A major project for conservation of Cheruvally cattle has been started by the Vechur Conservation Trust (VCT) with the financial support of the Kerala State Biodiversity Board.

The objective is to get the Cheruvally cattle, indigenous to Cheruvally, Mundakkayam and Kanjirappally regions of Kottayam district, registered as a native breed with the National Bureau of Animal Genetic Resources, the same way it was done for Vechur cow.

Sosamma Iype, managing trustee of the VCT and former Professor of Animal Breeding and Genetics with the Kerala Agricultural University, is supervising the project.

The Vechur cow was reportedly saved from extinction by the conservation efforts at the KAU under her leadership in the 1980s.

Cheruvally cattle have been named so by her. In the past three years, the breed has been referred to by scientists by this name.

A flawed breeding policy has brought down the number of Cheruvally cattle. Indiscriminate cross-breeding has seriously affected the country’s animal genetic resources. A comprehensive breed descriptor has to be developed for Cheruvally cattle, the manner it was done for Vechur cow,’ said Dr. Iype. The Cheruvally cow, she explained, was a locally-adapted, heat-tolerant, disease-resistant and low-maintenance breed. It yields about 2 litres of milk daily.

“I conducted a preliminary survey, with the help of Joby George, K. C. Jayan and Jayan Joseph. Local farmers Lijo, Benoy, Minosh and Suresh helped. We found that there are about 4,000 Cheruvally cattle in the Kottayam region. The main problem is that the bulls are crossbreds. They dilute the genetic make-up of native animals. The Cheruvally cattle breed when they graze. Hence, there is no record of mating,” stated Dr. Iype.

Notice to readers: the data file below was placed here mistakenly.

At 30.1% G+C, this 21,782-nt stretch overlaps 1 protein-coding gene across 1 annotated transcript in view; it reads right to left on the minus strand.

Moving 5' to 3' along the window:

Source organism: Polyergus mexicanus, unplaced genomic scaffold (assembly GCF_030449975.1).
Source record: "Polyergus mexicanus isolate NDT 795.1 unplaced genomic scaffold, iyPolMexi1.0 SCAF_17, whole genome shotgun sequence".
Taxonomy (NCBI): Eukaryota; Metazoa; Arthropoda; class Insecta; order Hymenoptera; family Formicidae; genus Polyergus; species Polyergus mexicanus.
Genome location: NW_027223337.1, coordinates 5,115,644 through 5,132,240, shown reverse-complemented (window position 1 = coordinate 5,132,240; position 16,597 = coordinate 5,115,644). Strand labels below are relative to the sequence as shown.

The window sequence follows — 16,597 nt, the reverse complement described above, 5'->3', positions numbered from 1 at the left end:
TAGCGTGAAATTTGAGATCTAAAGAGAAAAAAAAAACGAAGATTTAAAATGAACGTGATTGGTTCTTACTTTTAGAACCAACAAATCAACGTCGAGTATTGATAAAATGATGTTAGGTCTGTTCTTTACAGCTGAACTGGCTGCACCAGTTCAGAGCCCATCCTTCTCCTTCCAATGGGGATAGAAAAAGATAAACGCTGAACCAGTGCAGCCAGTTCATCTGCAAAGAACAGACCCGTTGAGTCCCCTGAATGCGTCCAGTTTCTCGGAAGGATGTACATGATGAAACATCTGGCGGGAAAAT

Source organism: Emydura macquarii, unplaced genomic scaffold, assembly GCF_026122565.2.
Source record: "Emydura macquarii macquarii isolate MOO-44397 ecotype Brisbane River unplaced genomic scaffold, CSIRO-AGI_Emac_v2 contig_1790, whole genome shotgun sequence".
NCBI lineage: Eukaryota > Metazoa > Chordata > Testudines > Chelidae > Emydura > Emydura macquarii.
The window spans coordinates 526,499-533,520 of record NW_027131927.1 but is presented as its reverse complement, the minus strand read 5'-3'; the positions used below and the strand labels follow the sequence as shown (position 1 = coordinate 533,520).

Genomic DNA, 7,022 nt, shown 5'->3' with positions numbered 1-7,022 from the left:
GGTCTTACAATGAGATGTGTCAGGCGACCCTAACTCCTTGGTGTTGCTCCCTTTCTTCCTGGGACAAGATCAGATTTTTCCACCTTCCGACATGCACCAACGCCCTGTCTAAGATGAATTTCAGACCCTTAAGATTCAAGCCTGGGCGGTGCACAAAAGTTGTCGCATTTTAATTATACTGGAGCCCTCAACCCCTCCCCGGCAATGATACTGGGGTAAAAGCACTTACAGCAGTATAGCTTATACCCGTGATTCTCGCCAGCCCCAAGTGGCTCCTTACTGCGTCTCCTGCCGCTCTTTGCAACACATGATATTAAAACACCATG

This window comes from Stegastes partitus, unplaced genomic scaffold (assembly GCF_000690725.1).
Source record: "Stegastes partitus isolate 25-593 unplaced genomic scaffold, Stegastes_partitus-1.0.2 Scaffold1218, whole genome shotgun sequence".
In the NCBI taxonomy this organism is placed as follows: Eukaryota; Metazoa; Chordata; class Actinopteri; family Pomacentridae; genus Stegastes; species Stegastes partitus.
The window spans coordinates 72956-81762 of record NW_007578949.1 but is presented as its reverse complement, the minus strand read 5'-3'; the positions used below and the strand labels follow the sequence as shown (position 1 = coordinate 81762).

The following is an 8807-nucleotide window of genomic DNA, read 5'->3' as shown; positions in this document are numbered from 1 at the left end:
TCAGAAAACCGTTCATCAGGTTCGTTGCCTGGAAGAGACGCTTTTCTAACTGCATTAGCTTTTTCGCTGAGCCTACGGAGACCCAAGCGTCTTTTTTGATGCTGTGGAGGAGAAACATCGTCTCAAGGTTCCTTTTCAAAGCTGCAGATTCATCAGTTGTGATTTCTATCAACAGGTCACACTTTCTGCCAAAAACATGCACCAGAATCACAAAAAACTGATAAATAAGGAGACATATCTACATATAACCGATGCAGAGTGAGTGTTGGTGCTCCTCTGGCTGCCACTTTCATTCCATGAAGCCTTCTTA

She said the relevance of Cheruvally and Vechur cows was increasing by the day with reports of crossbreeds, despite their high milk production, being prone to diseases and less adapted to tropical climate.

“We need to conserve the low-maintenance native breeds as there is insufficient fodder in our land. The prevalence of foot-and-mouth disease and the like makes things worse for dairy farmers. Vechur and Cheruvally are ideal to be kept in your backyard. The keepers need not spend much for the maintenance of the animals. The cows yield enough milk for domestic use. There will be some left for sale too,” she added.

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